Motivating Your Colleagues
Quick Tips to Motivating your Coworkers
You know that film genre where the underdog sports team has no chance, but you find yourself rooting for them to succeed? There’s usually a scene when the whole team is down in the dumps and the coach comes through with an amazing speech to motivate the entire squad to try their hardest and win the game! I still get chills when I think of Coach Taylor in Friday Night Lights saying: “Clear eyes, full hearts, can’t lose.”
Whenever you feel that your fellow colleagues are feeling uninspired, don’t sit back and let the team dynamic spiral into a negative abyss. Take control and use this saying to reinvigorate your coworkers.
Open your eyes and your ears. Sometimes employees feel like their input is not important and their needs aren’t being heard. To combat this, get your coworkers involved with the decision-making process and ask for their input during collaborative projects. Create a regular cadence to sit down with members of your team and let them present their ideas.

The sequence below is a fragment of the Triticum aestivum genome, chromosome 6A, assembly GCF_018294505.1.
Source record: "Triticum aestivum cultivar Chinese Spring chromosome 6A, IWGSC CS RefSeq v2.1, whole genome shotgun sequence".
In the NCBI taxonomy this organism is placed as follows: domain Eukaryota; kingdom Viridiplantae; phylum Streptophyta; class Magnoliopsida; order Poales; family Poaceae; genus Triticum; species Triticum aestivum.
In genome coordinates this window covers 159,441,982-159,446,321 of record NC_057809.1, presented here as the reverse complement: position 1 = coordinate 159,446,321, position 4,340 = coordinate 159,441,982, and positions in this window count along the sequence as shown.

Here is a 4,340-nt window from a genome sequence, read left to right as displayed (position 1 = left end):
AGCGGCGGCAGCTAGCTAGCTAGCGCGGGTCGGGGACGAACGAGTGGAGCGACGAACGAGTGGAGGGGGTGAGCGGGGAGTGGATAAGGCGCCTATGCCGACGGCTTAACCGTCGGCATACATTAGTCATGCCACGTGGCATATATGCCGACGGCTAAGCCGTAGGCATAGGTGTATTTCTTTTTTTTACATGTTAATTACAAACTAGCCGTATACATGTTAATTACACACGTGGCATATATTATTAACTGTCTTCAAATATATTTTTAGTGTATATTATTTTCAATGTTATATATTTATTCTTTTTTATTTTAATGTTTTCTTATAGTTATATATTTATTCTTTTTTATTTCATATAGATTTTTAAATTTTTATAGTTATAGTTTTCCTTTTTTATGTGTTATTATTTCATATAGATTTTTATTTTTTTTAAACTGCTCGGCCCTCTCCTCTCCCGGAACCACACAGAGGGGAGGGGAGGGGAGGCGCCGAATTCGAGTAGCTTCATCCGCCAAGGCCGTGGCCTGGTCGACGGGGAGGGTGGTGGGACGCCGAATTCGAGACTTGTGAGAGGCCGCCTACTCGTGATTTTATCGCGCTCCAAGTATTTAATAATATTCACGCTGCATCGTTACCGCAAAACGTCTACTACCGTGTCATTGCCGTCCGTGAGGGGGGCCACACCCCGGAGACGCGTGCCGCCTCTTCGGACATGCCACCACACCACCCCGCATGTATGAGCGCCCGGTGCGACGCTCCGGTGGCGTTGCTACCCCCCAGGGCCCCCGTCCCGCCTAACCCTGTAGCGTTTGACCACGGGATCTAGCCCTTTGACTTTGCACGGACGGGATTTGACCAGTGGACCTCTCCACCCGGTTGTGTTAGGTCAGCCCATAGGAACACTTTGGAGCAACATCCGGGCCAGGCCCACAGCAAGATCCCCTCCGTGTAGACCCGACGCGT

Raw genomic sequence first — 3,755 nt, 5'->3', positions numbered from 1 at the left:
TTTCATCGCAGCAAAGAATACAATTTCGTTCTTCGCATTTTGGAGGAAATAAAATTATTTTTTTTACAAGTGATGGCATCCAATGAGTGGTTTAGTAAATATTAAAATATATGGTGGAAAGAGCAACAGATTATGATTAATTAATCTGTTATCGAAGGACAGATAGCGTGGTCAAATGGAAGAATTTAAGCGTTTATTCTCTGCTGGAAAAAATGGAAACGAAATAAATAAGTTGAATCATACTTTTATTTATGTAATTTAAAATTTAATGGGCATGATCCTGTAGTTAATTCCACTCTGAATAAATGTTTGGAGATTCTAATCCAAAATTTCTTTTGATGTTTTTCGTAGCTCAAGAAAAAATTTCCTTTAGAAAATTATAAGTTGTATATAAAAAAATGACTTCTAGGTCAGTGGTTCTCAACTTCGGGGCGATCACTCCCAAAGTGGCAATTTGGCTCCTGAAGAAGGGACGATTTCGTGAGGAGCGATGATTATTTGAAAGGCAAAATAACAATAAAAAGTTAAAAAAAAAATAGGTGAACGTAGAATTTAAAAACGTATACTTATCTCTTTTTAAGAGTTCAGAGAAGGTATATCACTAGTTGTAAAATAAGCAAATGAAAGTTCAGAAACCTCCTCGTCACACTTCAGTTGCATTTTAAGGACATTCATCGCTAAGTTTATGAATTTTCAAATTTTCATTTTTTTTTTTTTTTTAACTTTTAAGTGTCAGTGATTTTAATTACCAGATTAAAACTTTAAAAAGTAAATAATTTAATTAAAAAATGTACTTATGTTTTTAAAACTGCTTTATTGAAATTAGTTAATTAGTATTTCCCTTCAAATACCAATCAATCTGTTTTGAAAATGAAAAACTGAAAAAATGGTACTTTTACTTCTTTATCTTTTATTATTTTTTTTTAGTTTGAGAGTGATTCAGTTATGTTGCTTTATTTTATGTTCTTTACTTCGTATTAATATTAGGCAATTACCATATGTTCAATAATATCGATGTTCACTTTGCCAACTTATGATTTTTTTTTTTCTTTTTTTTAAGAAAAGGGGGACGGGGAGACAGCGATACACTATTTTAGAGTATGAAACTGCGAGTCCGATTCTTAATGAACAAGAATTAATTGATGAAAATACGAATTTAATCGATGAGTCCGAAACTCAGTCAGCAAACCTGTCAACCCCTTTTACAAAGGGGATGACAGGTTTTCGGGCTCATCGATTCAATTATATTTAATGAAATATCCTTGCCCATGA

Show your coworkers that you care about their input by listening to their ideas and giving them your full attention when they speak. When you value their opinions, you can help raise their motivation to work with you.
It’s easy for managers and teammates to only give feedback when it’s negative or corrective, but they don’t dole out the good stuff nearly as much as they should. Overwhelm your colleagues with positive feedback, from the big things to the little things, share positive feedback any chance you get. A good rule is to give at least three pieces of positive feedback for every piece of negative feedback. Showing your colleagues that you recognize their hard work will give them a sense of contribution and value and make them want to do it again and again.
The best way to get your coworkers motivated is to set a good example. Maintaining a positive attitude breeds success. A positive attitude is infectious and will rub off on your coworkers. Not only does positivity put you and others in an optimistic mood, it will boost creativity, draw your colleagues to you and help achieve your goals.
People that are perceived as being lucky are usually those optimistic, “glass half full” people. Research shows that seeing the glass half full not only makes you happier, it makes you healthier and wealthier. In a study, Psychologist Susan Segerstrom found that 10 years after graduation, students who were optimistic earned an average of $32,667 more than their glass-half-empty peers.
The next time your office needs a little motivation – remember: Clear eyes, full hearts, can’t lose.